SPECweb99 Benchmark clarificationJul 05, 2000, 23:23 (38 Talkback[s])
(Other stories by Marty Pitts)
By Marty Pitts, Linux Today
There has been a lot of interest in the results of the SPECweb99 benchmark tests that were preformed on two similar Dell PowerEdge 6400/700 servers.
At the end of the article I asked if the seemingly minor differences in the hardware could account for the large difference in the results. In addition to the talkbacks posted, I received several emails with new information about the tests as well as questions about the hardware involved.
One individual asked about the difference in the hard drive controllers. This person noted:
"The Linux machine was equipped with an Adaptec-7899 controller. This is a dual channel, Ultra160/m controller. The Win2k machine was equipped with a Dell PERC2. This is a quad channel, Ultra2 controller.As it turns out, I was able to speak with an informed source who has knowledge of the machines involved and tests performed on them. When I relayed the concerns about the hard drive controllers, this person was able to clarify it this way:
The difference is that the Linux machine had a controller capable of 160MB/sec, while the Win2k machine had a controller capable of 80MB/sec. I do think that could have impacted the results."
"Yes, but in what direction? The PERC2 had 128MB of memory, and a CPU independent of the system's main processors.The individual who raise the hard drive controller question also asked about the Network Controllers:
Anyway, the disk configuration is nearly irrelevant to the W2K results. Look at the result page - the fileset size is about 5GB, and (the machines) had 8GB of RAM. Everything was cached - the only disk activity was logging, which is pretty minimal. All the PERC2 did was get the data to memory quicker on the first access."
"The Linux machine was equipped with an AceNic 1000SX. This is a Gigabit Fiberoptic network adapter.The person close the the tests responded:
The Win2k machine was equipped with a AceNic PCI. This is a autosensing 10/100/1000Base-T adapter using UTP.
The difference here is obvious, and you did not state at what speed the Win2k boxes network connection was running at. That card is capable of running either 1Gbit/s, 100Mbit/s, or 10Mbit/s, autosensing. If plugged into the wrong port, or into a slower hub, or with substandard cable, it could have been running at as much as 1/100 the speed of the card in the linux machine."
"Actually his assumption is wrong. The client and network switch setup was identical for both results. (The testers) were just trying to clarify that the fiber NIC was being used. ACEnic PCI (PCI bus) could be either fiber or copper now - in the past there was only fiber, so ACEnic PCI was enough."One person wrote in with concerns that the Linux machine had an advantage since it was using an in-kernel HTTP cache. This would give the Linux box a definite advantage when serving static pages. While Windows does have a similar technology, doubts were raised about it being used for the tests.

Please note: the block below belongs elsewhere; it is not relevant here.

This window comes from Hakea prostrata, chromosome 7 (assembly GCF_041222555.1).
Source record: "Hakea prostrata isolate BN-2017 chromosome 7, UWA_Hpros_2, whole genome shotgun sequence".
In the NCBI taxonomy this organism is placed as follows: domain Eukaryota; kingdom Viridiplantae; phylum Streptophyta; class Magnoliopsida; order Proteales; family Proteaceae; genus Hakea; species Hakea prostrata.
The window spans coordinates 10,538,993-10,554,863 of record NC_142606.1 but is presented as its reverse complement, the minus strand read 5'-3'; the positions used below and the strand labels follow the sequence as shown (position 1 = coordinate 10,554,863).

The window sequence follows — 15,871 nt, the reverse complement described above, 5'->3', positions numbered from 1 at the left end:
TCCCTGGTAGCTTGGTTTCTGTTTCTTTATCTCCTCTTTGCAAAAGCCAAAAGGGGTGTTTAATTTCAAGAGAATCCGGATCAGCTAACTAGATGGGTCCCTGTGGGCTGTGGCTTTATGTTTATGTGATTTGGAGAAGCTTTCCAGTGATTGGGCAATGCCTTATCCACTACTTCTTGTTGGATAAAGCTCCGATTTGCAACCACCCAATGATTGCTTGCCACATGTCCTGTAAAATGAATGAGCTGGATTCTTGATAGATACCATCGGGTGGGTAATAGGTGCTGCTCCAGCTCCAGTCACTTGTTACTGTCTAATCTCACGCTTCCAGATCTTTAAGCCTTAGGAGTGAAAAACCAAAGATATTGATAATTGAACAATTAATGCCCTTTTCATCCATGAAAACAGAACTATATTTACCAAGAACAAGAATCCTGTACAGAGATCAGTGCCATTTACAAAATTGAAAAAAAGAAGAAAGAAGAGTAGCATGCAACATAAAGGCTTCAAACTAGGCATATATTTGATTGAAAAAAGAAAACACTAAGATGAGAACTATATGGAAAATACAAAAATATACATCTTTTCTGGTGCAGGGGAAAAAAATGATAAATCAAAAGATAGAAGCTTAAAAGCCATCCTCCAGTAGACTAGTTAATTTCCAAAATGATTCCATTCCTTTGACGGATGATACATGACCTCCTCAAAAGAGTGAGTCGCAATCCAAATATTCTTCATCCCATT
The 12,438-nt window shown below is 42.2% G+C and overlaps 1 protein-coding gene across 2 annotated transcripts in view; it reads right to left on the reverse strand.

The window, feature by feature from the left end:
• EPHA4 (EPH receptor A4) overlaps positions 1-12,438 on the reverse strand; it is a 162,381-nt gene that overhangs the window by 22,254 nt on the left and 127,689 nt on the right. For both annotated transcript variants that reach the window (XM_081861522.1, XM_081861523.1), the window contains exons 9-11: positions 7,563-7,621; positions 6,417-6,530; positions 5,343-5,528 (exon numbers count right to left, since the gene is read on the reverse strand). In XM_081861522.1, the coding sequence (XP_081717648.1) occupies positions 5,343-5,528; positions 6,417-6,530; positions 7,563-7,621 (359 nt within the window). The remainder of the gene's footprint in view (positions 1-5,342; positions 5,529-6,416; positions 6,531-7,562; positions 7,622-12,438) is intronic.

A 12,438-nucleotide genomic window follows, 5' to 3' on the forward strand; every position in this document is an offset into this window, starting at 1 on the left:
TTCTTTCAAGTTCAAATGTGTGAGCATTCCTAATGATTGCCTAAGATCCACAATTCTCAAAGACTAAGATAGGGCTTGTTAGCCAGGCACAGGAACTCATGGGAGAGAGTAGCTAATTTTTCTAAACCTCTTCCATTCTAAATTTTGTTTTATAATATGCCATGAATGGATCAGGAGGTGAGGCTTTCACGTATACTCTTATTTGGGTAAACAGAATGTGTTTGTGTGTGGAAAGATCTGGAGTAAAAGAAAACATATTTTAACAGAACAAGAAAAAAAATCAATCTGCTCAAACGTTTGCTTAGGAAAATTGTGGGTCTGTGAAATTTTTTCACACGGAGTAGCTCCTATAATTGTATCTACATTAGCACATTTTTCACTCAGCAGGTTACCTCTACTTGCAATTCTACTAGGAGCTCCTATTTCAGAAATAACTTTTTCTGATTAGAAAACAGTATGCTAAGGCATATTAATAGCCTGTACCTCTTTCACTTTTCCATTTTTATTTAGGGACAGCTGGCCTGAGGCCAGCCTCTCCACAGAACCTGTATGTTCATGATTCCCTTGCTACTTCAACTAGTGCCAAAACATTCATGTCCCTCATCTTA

The person close to the test responded:
"Sun also has similar technology available in Solaris 7 and 8, SNCA (Sun Network Cache Accelerator). Linux also has similar technology in khttpd.When asked about Tux 1.0 and the performance difference Ingo Monar of Red Hat responded:
SNCA, FRCA, SWC and NWSA were used on SPECweb96, which was 100% static content, but none have been used on SPECweb99 with 70% static and 30% dynamic content. Certainly if they could be used, they would be - competition for top SPECweb numbers is intense.
TUX includes an in-kernel HTTP cache but is also a full- featured http server itself. The others above are only caches. Ingo Molnar at Red Hat did the vast majority of the work on TUX and can answer specific TUX questions."
> SNCA, FRCA, SWC and NWSA were used on SPECweb96, which was 100% static
> content, but none have been used on SPECweb99 with 70% static and 30%
> dynamic content. [...]
Indeed, and I believe the reason is fundamental. I'd like to refer to the following comment as a background on TUX's design:
This comment should explains some fundamental properties of TUX.
SNCA, FRCA, SWC and NWSA are standalone static-only web-reply caches.
TUX is a very different thing, it's a:
So in our opinion TUX is a new and unique class of webserver, there is no prior art implementing such kind of 'HTTP stack' and 'abstract object cache' approach. It's i believe a completely new approach to webserving. Please read this comment too, which (i hope) further explains the in-kernel issue:
Also, you might want to take a look at the TUX SPECweb99 module source code to see how the TUX HTTP protocol stack works in practice:
I'd like to point out that I have no affiliation with SPEC, and we (Red Hat) picked the SPECweb99 suite because of it's sophisticated and realistic workload and the independence SPEC guarantees. The SPECweb99 suite is designed to create a complex workload, and such workload defeats in-kernel static webcaches such as SWC. The workload is 'mixed up', ie. the same web objects are requested in static and dynamic requests, and it's forbidden to cache dynamic replies. CGI requests are part of the workload as well.
I have specifically designed TUX to be integrated into Apache. While the GPL (TUX is under the GPL) and the Apache Software License are incompatible, I do plan to allow licensing the TUX 'user-space glue code' under the ASL as well - further easing the integration of TUX capabilities into Apache 2.0 or 3.0."
Please feel free to post further comments and questions on these tests below.